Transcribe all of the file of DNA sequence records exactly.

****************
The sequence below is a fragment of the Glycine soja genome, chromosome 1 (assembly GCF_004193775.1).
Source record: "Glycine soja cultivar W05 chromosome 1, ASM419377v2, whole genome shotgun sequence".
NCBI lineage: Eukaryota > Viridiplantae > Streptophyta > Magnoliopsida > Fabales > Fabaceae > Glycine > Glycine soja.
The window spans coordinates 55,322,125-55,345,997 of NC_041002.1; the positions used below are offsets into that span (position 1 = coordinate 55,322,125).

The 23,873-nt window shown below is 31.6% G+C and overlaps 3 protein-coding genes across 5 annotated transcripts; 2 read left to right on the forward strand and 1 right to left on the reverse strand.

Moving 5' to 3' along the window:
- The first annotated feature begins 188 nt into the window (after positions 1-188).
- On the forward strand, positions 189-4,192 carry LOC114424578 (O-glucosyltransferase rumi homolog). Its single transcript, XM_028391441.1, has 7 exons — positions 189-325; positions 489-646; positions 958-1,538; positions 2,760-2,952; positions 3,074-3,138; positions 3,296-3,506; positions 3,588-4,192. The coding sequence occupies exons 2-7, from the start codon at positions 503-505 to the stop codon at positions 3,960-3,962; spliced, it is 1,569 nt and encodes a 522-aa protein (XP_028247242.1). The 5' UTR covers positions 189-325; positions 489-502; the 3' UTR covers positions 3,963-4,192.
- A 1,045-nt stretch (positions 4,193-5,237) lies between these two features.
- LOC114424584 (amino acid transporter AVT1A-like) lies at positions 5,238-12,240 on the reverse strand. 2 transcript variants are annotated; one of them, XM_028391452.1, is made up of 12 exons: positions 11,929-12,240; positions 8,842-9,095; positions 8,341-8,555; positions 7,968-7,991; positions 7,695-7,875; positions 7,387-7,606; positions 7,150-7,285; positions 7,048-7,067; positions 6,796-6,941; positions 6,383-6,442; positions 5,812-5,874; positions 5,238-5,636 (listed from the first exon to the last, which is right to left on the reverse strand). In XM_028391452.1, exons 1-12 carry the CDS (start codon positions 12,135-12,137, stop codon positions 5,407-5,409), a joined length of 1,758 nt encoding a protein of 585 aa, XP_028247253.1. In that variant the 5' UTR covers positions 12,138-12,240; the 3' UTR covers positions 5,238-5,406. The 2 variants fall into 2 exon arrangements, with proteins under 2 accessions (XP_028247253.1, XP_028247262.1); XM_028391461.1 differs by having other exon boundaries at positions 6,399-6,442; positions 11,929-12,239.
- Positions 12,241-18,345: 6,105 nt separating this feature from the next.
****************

The sequence below is a fragment of the Glycine soja genome, chromosome 1 (assembly GCF_004193775.1).
Source record: "Glycine soja cultivar W05 chromosome 1, ASM419377v2, whole genome shotgun sequence".
NCBI lineage: Eukaryota > Viridiplantae > Streptophyta > Magnoliopsida > Fabales > Fabaceae > Glycine > Glycine soja.
The window spans coordinates 55,322,125-55,345,997 of NC_041002.1; the positions used below are offsets into that span (position 1 = coordinate 55,322,125).

The 23,873-nt window shown below is 31.6% G+C and overlaps 3 protein-coding genes across 5 annotated transcripts; 2 read left to right on the forward strand and 1 right to left on the reverse strand.

Moving 5' to 3' along the window:
- The first annotated feature begins 188 nt into the window (after positions 1-188).
- On the forward strand, positions 189-4,192 carry LOC114424578 (O-glucosyltransferase rumi homolog). Its single transcript, XM_028391441.1, has 7 exons — positions 189-325; positions 489-646; positions 958-1,538; positions 2,760-2,952; positions 3,074-3,138; positions 3,296-3,506; positions 3,588-4,192. The coding sequence occupies exons 2-7, from the start codon at positions 503-505 to the stop codon at positions 3,960-3,962; spliced, it is 1,569 nt and encodes a 522-aa protein (XP_028247242.1). The 5' UTR covers positions 189-325; positions 489-502; the 3' UTR covers positions 3,963-4,192.
- A 1,045-nt stretch (positions 4,193-5,237) lies between these two features.
- LOC114424584 (amino acid transporter AVT1A-like) lies at positions 5,238-12,240 on the reverse strand. 2 transcript variants are annotated; one of them, XM_028391452.1, is made up of 12 exons: positions 11,929-12,240; positions 8,842-9,095; positions 8,341-8,555; positions 7,968-7,991; positions 7,695-7,875; positions 7,387-7,606; positions 7,150-7,285; positions 7,048-7,067; positions 6,796-6,941; positions 6,383-6,442; positions 5,812-5,874; positions 5,238-5,636 (listed from the first exon to the last, which is right to left on the reverse strand). In XM_028391452.1, exons 1-12 carry the CDS (start codon positions 12,135-12,137, stop codon positions 5,407-5,409), a joined length of 1,758 nt encoding a protein of 585 aa, XP_028247253.1. In that variant the 5' UTR covers positions 12,138-12,240; the 3' UTR covers positions 5,238-5,406. The 2 variants fall into 2 exon arrangements, with proteins under 2 accessions (XP_028247253.1, XP_028247262.1); XM_028391461.1 differs by having other exon boundaries at positions 6,399-6,442; positions 11,929-12,239.
- Positions 12,241-18,345: 6,105 nt separating this feature from the next.